Contract: Lookup/Fill in

Microsoft Excel 2003 (full product)
February 2, 2010 at 12:23:45
Specs: Windows XP Home SP3, IntelCore2@3ghz/4gb
This is probably very easy for an Excel wiz...I have to fill out union contracts - similar to a worksheet - and have an Excel database of information. All i want to do is typ in a SocSec #, have it find the match, and then copy and paste the range of cells associated with that SocSec# into my contract.
Any help would be eternally appreciated

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February 2, 2010 at 13:02:02
I'm assuming that the "contract" is actually an Excel spreadsheet and not a Word document or something else. If it's not an Excel spreadsheet, we'll need some more info.

Based on that assumption...

If your data is set up (or can be set up) such that the SS# is in the first column of your data table, then VLOOKUP is most likely the answer.

Even if the SS# is not in the first column, you could add a column in front of the table that displays the SS# and then use VLOOKUP. (You can even hide the "extra" column so it's not distracting you.)

There are methods for looking up data from columns other than the first, but they are bit more complicated.

Read the Excel Help files on VLOOKUP and if you still have questions, come on back with some more specifics and we'll see if we can help.

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February 2, 2010 at 13:10:18
Thanks for the reply. yes, the contract is an excel spreadsheet, formatted to duplicate the contract. and yes, i can arrange the first cell to be the SS#.
if i do that, then what?

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February 2, 2010 at 13:26:29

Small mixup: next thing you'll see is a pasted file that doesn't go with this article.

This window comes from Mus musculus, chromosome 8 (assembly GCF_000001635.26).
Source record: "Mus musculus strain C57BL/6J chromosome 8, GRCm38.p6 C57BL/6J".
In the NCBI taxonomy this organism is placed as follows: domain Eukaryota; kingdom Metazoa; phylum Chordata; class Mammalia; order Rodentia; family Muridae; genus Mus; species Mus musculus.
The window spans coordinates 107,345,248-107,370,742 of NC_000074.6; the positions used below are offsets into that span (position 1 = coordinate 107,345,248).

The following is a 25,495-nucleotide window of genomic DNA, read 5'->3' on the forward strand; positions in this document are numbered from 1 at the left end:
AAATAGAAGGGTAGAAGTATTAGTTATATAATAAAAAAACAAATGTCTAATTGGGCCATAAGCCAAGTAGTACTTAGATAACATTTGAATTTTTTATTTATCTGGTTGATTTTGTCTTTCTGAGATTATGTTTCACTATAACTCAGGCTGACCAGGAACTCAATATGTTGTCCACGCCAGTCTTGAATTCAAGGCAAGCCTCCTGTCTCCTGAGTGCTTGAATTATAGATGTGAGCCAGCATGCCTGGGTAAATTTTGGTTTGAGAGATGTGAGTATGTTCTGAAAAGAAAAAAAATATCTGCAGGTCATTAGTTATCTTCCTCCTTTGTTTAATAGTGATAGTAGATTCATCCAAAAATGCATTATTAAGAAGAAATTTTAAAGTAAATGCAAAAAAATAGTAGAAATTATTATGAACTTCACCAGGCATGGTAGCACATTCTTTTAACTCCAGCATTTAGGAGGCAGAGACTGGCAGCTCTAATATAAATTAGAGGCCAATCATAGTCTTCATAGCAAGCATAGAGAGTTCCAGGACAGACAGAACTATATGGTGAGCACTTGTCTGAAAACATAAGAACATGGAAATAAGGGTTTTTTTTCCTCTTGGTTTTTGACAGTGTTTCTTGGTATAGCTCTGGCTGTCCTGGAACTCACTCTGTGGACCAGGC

Then you do what I suggested earlier:

Read the Excel Help files on VLOOKUP and if you still have questions, come on back with some more specifics and we'll see if we can help.

VLOOKUP is used to look for data in the first column of a "table" and return values in the same row as the value found from whatever column you tell the VLOOKUP function to pull from.

You could use VLOOKUP in multiple cells throughout the contract and pull the Name into one cell, the Address into another, the Pay Rate into another, just by using the correct column argument in the VLOOKUP function.

Seriously, search on VLOOKUP in the Help files and see if you think it will do what you need. Then come on back with some specific questions if you need help making the function work for you.

We're here to help, but we need to know a little bit about what you are trying to do before we can offer detailed advice.

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February 2, 2010 at 13:33:15
i think this will be the answer, but not being an excel wizard, help would be appreciated.
if it would be easier, i could email an example of a contract, with the database, and you could see the layout and necc. info.

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February 2, 2010 at 14:05:22
I'd prefer that you try it on your own first. We all learn better by doing than by having someone do it for us. That's how most of us who answer questions in this forum learned what we know.

Here's an example of how VLOOKUP works...

Let's say this is my "database"...

     A	     B	    C
1    SS#    Name    Team
2   3425    Tom     Blue
3   1243    Bill    Red
4   5454    Fred    Yellow
5   1090    Sue     Green

Here is the syntax of VLOOKUP, directly from the Help files:

VLOOKUP(lookup_value, table_array, col_index_num, range_lookup)

- The lookup_value would be any value that you want to find in the first column of the database
- The lookup_array is the database (A1:C5)
- The col_index_num is the data you want to pull from the database, e.g. Name or Team
- The range_lookup tells Excel if you want to find an exact match of the lookup_value or not. You need to review the Help files to see how this argument is used.

So, if you used this formula:

=VLOOKUP(1243, $A$1:$C$5, 2, 0)

You would see Bill in the cell since VLOOKUP will look for 1243 in the first column of the lookup_array which it will find in Row 3.

It will then return the value from Column 2 of the lookup_array since we used 2 as the col_index_num.

=VLOOKUP(1090, $A$1:$C$5, 3, 0)

would return Green.

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